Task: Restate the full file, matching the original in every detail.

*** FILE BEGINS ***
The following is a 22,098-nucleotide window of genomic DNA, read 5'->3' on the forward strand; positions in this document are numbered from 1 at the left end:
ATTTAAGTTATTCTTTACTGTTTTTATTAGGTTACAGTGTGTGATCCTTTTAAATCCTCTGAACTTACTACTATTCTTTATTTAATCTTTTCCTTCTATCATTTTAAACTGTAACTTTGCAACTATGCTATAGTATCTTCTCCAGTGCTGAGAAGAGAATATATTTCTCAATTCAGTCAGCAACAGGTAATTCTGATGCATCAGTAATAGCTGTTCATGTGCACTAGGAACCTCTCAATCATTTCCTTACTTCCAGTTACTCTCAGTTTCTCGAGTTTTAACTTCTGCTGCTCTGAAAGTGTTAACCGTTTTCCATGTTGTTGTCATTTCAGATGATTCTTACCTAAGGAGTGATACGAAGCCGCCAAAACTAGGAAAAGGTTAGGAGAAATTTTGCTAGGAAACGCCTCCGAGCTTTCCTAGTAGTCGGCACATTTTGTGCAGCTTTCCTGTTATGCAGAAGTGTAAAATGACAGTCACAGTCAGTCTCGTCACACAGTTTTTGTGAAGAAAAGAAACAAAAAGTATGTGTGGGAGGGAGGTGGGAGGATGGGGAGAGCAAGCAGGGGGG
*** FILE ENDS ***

The following is a 22,098-nucleotide window of genomic DNA, read 5'->3' on the forward strand; positions in this document are numbered from 1 at the left end:
ATTTAAGTTATTCTTTACTGTTTTTATTAGGTTACAGTGTGTGATCCTTTTAAATCCTCTGAACTTACTACTATTCTTTATTTAATCTTTTCCTTCTATCATTTTAAACTGTAACTTTGCAACTATGCTATAGTATCTTCTCCAGTGCTGAGAAGAGAATATATTTCTCAATTCAGTCAGCAACAGGTAATTCTGATGCATCAGTAATAGCTGTTCATGTGCACTAGGAACCTCTCAATCATTTCCTTACTTCCAGTTACTCTCAGTTTCTCGAGTTTTAACTTCTGCTGCTCTGAAAGTGTTAACCGTTTTCCATGTTGTTGTCATTTCAGATGATTCTTACCTAAGGAGTGATACGAAGCCGCCAAAACTAGGAAAAGGTTAGGAGAAATTTTGCTAGGAAACGCCTCCGAGCTTTCCTAGTAGTCGGCACATTTTGTGCAGCTTTCCTGTTATGCAGAAGTGTAAAATGACAGTCACAGTCAGTCTCGTCACACAGTTTTTGTGAAGAAAAGAAACAAAAAGTATGTGTGGGAGGGAGGTGGGAGGATGGGGAGAGCAAGCAGGGGGG